Kenneth Oppel, Firewing (Simon & Schuster, 2003)
Firewing is the story of Griffin, son of Shade and Marina (Silverwing and Sunwing), a young bat who tends to see too many sides to any question. He is not particularly brave, and like so many young people, when he does act, he often doesn't think it through.
The story begins with an attempt by Griffin and his friend Luna to steal fire from humans -- the owls have fire, which they also stole and keep in secret nests throughout the forest. Thinking that they will have a way to stay in Tree Haven, the nursery colony, throughout the winter and avoid the lengthy and dangerous migration to Hibernaculum, Griffin successfully sneaks fire away from a pair of campers on a stalk of grass, but the adventure ends in tragedy when the grass burns down too fast and Griffin drops it on Luna, who is flying beneath him. She is severely injured from her burns and the resultant fall, and Griffin, stricken with guilt, hides in the lowest reaches of the roost. There, he is trapped by an earthquake, which leaves him a fissure leading down as his only escape. As he begins to investigate the fissure, he is sucked down into the Underworld, the abode of Cama Zotz, the bat-god. Shade, coming to Tree Haven as one of the regular messengers, goes in search of his son, and, learning from his ability to trace sound patterns back in time that Griffin has been sucked through the fissure, follows in search of him.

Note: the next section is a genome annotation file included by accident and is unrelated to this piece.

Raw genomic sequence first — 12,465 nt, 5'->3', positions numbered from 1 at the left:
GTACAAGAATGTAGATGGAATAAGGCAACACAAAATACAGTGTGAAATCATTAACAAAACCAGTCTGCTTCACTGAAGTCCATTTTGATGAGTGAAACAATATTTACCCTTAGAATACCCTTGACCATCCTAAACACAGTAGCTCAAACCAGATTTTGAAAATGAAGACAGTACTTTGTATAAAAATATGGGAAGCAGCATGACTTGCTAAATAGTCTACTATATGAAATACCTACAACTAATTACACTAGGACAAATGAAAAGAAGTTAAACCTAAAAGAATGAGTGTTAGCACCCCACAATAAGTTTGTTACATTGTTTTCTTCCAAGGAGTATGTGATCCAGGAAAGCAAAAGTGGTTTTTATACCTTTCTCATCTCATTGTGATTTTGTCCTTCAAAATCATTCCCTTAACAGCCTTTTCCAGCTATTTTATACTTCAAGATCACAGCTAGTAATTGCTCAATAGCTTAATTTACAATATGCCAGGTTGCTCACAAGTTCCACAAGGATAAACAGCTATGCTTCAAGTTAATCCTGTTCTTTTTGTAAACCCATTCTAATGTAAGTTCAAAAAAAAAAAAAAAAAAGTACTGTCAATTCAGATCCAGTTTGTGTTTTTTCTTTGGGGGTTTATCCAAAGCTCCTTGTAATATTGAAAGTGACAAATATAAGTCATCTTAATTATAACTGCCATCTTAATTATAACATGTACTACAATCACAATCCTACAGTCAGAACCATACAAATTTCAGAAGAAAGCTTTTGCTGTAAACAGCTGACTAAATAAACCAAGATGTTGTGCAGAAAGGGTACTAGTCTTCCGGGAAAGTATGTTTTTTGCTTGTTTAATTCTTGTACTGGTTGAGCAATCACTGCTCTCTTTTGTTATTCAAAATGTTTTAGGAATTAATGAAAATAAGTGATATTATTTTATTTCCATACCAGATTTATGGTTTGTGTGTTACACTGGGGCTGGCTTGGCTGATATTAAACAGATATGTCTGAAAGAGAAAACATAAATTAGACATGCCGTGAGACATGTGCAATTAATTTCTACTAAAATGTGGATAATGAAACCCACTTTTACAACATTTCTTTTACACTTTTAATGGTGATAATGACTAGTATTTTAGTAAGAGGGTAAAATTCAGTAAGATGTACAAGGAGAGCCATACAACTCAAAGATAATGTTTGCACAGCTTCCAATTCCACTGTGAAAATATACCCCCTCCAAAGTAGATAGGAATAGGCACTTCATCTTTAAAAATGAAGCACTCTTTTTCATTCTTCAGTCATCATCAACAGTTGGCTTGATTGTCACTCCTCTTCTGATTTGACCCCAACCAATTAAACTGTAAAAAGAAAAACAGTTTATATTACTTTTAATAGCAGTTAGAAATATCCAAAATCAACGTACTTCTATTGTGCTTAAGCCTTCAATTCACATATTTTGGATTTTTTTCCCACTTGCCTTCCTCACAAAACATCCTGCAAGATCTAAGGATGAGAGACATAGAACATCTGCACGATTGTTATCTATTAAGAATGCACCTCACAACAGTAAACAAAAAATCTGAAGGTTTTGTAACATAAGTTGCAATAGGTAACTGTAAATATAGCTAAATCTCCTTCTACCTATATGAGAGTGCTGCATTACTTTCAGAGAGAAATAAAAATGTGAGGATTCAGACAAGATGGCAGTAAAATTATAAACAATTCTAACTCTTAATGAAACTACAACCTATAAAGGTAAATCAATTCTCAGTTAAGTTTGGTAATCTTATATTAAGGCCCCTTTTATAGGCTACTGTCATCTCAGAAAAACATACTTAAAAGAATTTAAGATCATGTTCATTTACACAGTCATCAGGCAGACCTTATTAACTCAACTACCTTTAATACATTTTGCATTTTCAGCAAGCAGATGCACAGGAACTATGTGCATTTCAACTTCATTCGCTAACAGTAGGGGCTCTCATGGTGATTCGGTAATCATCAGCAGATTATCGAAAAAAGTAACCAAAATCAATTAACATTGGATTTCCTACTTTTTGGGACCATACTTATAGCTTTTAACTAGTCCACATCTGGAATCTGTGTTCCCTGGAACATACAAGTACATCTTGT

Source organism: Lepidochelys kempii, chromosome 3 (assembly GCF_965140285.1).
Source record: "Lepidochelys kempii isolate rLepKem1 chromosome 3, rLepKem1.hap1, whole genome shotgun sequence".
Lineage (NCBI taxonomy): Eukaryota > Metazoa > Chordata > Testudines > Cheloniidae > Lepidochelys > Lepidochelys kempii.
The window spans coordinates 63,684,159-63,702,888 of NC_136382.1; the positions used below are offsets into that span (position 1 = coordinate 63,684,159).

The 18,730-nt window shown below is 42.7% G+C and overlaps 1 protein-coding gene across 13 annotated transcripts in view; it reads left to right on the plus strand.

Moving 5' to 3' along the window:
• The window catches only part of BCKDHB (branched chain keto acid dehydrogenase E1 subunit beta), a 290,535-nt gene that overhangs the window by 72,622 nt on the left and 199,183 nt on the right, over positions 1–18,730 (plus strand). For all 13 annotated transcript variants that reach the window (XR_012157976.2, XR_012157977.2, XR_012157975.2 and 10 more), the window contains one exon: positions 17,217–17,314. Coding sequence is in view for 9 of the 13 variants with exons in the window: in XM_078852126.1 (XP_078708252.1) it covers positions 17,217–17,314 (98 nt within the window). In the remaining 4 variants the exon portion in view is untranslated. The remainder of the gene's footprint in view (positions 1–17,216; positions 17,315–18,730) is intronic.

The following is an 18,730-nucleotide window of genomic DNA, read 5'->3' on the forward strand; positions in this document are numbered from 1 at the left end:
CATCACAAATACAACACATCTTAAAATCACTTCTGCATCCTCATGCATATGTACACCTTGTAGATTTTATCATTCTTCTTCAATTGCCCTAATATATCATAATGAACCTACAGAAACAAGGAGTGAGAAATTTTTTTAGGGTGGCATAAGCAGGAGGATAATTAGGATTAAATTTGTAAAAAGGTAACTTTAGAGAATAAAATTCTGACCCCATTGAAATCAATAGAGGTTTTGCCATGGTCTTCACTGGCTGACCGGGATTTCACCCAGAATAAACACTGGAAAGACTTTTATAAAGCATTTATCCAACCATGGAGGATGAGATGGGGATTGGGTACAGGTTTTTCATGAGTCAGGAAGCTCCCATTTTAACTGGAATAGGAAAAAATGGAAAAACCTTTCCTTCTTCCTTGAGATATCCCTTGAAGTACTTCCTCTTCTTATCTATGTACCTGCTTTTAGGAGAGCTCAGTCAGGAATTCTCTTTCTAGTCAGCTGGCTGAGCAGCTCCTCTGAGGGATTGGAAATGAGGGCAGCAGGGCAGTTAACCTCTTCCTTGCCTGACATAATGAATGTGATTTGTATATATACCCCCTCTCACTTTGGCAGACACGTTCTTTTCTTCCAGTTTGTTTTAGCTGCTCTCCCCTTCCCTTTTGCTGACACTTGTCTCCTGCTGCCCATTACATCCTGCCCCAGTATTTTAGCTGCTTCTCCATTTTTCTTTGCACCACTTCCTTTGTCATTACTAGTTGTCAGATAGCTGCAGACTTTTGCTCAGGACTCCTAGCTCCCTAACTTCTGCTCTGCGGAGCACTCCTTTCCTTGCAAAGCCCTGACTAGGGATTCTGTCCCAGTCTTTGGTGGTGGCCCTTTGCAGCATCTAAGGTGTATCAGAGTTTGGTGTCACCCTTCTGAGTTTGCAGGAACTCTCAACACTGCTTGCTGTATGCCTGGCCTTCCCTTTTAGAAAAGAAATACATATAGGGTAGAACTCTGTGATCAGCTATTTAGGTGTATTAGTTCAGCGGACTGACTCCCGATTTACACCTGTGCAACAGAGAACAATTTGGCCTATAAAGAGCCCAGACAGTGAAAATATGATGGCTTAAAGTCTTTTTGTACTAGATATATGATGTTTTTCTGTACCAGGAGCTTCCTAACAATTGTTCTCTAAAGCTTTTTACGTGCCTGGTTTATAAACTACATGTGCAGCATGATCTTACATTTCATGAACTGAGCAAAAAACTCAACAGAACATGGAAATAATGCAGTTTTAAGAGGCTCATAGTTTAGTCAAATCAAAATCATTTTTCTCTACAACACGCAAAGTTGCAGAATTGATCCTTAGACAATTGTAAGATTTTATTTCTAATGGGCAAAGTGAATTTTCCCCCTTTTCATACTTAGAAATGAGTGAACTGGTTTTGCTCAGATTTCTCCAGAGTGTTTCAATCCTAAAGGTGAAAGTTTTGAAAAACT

Goth, villain of the first two stories, is there -- he was killed in the final confrontation in Sunwing, and the only way he can live again is to steal the life from one of the rare living who has been sucked into Zotz' realm. Frieda, the revered elder of the Silverwings, is also there, one of the Pilgrims who tries to lead the dead to the Tree and their new lives, who offers Griffin a path out of the Underworld. And Griffin meets Luna, who when he was trapped was hovering between life and death. There are many adventures as Griffin and his companions try to reach the Tree through a land which changes under them, pursued by Goth, who is intent on stealing Griffin's life for the god Cama Zotz, and in turn pursued by Shade, intent on finding Griffin and rescuing him.
The final confrontation is, ultimately, unsatisfying -- after three volumes of near misses and last-minutes saves, one can legitimately hope for a different resolution. The message is, however, ultimately one of joy and the value of life.
One of Oppel's overriding themes, in this book and the preceding duo, is the ways in which people deceive themselves and will follow a leader who speaks forcefully and definitely, even if not always wisely. This is true of the dead no less than the living -- many of them think they are alive, and not only avoid Griffin and Shade, who glow with the force of their lives, but try to drive away the Pilgrims. Even those who reside within sight of the Tree have decided that they are comfortable being dead, because it is known and safe. People like Shade and Griffin, who explore questions more deeply and are somewhat bolder in facing unpleasant truths, are likely to be unpopular -- but, as Oppel points out repeatedly, they have significant value aside from the size of their group of friends.
All in all, Firewing is a good read for juveniles, dealing honestly with issues that are important to them, all encapsulated in an absorbing adventure that doesn't pull any punches.